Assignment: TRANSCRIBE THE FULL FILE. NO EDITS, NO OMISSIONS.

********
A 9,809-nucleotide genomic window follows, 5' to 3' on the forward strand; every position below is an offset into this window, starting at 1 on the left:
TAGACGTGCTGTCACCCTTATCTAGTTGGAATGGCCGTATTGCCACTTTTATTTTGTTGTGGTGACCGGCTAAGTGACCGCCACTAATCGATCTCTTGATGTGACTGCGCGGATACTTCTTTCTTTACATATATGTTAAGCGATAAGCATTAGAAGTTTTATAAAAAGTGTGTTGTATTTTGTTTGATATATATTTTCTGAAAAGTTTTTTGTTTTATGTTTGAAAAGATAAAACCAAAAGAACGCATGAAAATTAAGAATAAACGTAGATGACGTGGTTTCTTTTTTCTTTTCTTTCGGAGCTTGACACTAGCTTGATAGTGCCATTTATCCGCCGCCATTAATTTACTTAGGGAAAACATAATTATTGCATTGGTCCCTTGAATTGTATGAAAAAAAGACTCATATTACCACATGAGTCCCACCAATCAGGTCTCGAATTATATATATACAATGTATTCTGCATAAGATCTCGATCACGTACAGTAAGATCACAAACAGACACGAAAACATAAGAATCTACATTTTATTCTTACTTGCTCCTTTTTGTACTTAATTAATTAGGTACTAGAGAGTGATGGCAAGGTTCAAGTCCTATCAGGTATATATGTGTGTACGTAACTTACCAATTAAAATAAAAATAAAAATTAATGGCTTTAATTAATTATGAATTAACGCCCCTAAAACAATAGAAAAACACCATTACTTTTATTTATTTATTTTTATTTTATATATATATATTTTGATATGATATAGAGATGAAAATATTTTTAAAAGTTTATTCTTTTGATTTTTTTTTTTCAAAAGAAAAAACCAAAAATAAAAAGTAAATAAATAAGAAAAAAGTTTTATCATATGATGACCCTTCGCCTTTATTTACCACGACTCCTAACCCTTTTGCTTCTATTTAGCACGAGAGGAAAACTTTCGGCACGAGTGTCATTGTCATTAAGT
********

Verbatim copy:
A 9,809-nucleotide genomic window follows, 5' to 3' on the forward strand; every position below is an offset into this window, starting at 1 on the left:
TAGACGTGCTGTCACCCTTATCTAGTTGGAATGGCCGTATTGCCACTTTTATTTTGTTGTGGTGACCGGCTAAGTGACCGCCACTAATCGATCTCTTGATGTGACTGCGCGGATACTTCTTTCTTTACATATATGTTAAGCGATAAGCATTAGAAGTTTTATAAAAAGTGTGTTGTATTTTGTTTGATATATATTTTCTGAAAAGTTTTTTGTTTTATGTTTGAAAAGATAAAACCAAAAGAACGCATGAAAATTAAGAATAAACGTAGATGACGTGGTTTCTTTTTTCTTTTCTTTCGGAGCTTGACACTAGCTTGATAGTGCCATTTATCCGCCGCCATTAATTTACTTAGGGAAAACATAATTATTGCATTGGTCCCTTGAATTGTATGAAAAAAAGACTCATATTACCACATGAGTCCCACCAATCAGGTCTCGAATTATATATATACAATGTATTCTGCATAAGATCTCGATCACGTACAGTAAGATCACAAACAGACACGAAAACATAAGAATCTACATTTTATTCTTACTTGCTCCTTTTTGTACTTAATTAATTAGGTACTAGAGAGTGATGGCAAGGTTCAAGTCCTATCAGGTATATATGTGTGTACGTAACTTACCAATTAAAATAAAAATAAAAATTAATGGCTTTAATTAATTATGAATTAACGCCCCTAAAACAATAGAAAAACACCATTACTTTTATTTATTTATTTTTATTTTATATATATATATTTTGATATGATATAGAGATGAAAATATTTTTAAAAGTTTATTCTTTTGATTTTTTTTTTTCAAAAGAAAAAACCAAAAATAAAAAGTAAATAAATAAGAAAAAAGTTTTATCATATGATGACCCTTCGCCTTTATTTACCACGACTCCTAACCCTTTTGCTTCTATTTAGCACGAGAGGAAAACTTTCGGCACGAGTGTCATTGTCATTAAGT